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VOL. 132 | NO. 8 | Wednesday, January 11, 2017

Task Force Prepared for Juvenile Justice Legislation


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A General Assembly-led panel is backing legislation to change juvenile sexting laws and adopt measures to stop teens from being held in detention for minor offenses as part of an effort to improve juvenile justice.

Mark Norris

In addition, the Juvenile Justice Realignment Task Force is seeking the renewal of about $360,000 for data programs after Congress removed the money from its budget for the coming year.

After six months of work, the group led by Sen. Mark Norris of Collierville approved its final recommendations Monday, a day before the 110th General Assembly was to convene. 

The Republican Senate Majority leader believes the task force’s efforts will lead to immediate bills on several fronts, in addition to a crucial study by either the PEW Center or another group to study what direction juvenile justice should take in Tennessee. This could determine whether juvenile justice remains in the Department of Children’s Services or is broken out into a separate division.

Asked how it affects Shelby County, Norris said, “What I hope it means is more effective disposition of bad kids as well as good kids, because we’ve got a lot of bad actors that need harsh justice and I’m afraid they’re not getting it. And we’ve got a lot of typical kids that may get mixed up in bad stuff, and they need to be culled out of the system and straightened out early.”

One of the group’s recommendations approved Monday deals with providing quality attorneys to juvenile offenders. Legislation is likely to be proposed, as well, to make sure delinquent children can talk to an attorney, parent or guardian before being interviewed by police. A measure in that vein stalled in 2016.

The group discussed whether teens accused of status offenses such as truancy, running away from home and smoking should have consultation with an appointed attorney, a situation that could be extremely expensive.

But task force member and Shelby County Juvenile Court Judge Dan Michael set the panel on a somewhat different course when he said, “We haven’t detained status offenders in Shelby County in 15 years. You just don’t do it. Pass the law you don’t deter status offenders and you won’t have a problem with counsel.”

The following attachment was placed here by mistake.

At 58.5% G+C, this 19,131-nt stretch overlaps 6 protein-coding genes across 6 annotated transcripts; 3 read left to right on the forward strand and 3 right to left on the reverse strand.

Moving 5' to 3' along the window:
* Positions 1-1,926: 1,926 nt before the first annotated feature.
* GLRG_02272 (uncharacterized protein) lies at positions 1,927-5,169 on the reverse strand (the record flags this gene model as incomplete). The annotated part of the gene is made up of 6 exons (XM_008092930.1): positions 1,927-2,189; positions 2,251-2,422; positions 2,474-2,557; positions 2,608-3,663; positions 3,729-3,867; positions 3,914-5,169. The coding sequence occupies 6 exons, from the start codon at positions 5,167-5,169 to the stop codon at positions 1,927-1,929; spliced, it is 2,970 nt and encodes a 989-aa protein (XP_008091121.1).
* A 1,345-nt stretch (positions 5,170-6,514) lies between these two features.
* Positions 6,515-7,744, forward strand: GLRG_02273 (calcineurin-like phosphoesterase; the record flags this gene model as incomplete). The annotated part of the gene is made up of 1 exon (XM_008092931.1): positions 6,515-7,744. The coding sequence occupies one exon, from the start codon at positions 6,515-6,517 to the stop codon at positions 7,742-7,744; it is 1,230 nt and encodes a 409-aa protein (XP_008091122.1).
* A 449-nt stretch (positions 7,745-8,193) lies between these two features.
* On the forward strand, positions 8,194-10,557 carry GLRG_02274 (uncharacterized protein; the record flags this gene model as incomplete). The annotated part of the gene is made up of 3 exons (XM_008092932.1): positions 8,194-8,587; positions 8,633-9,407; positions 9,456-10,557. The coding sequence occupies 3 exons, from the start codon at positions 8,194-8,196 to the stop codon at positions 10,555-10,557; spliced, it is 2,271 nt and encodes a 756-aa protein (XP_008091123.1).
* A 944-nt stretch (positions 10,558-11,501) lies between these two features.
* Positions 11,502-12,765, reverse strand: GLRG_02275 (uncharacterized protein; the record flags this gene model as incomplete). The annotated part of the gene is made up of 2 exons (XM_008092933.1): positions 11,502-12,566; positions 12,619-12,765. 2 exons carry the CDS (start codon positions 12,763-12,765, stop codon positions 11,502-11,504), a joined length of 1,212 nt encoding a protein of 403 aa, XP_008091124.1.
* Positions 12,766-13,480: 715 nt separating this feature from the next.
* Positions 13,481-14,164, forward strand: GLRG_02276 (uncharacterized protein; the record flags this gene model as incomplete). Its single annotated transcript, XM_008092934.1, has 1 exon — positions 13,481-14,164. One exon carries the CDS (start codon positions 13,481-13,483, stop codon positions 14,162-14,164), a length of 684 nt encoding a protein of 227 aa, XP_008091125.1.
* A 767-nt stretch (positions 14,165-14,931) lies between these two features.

The task force approved Michael’s proposal.

Teen sexting

The task force voted to support legislation the District Attorney’s Conference is proposing to lessen punishment for minors caught sending or receiving pictures of nude children on their cell phones and other electronic devices.

Under a bill sought by the Williamson County district attorney’s office, a child found sexting would no longer face the equivalent of a Class B felony and placement on a juvenile sex offender registry, but would be given the equivalent of a misdemeanor and receive probation, according to Mike Dunavant, district attorney for the 25th District.

In many cases, young people are taking nude or partially nude pictures of their friends and sending them out on social media, he said. Usually, a teacher, school resource officer or parent finds out.

“It’s becoming more frequent with the use and proliferation of cell phones,” Dunavant said.

The legislation being proposed would allow judges to determine whether the child intended or knowingly sent the image or whether it was a reckless offense, he said, and the terms for probation would be based on that.

Money for data

Regaining funds for data collection, either from Congress or the Legislature, is important because Tennessee’s information on juvenile offenders from county to county is too difficult to track from county to county, Norris said. Congress maintained some $10 million in funds for the state’s juvenile justice efforts, but eliminated the money for data.

The senator pointed out Tennessee has the second-lowest number of incarcerated juveniles in the nation.

“That doesn’t mean we always know where those individuals have gone,” Norris said. “I would hope that means they’re on the road to salvation.”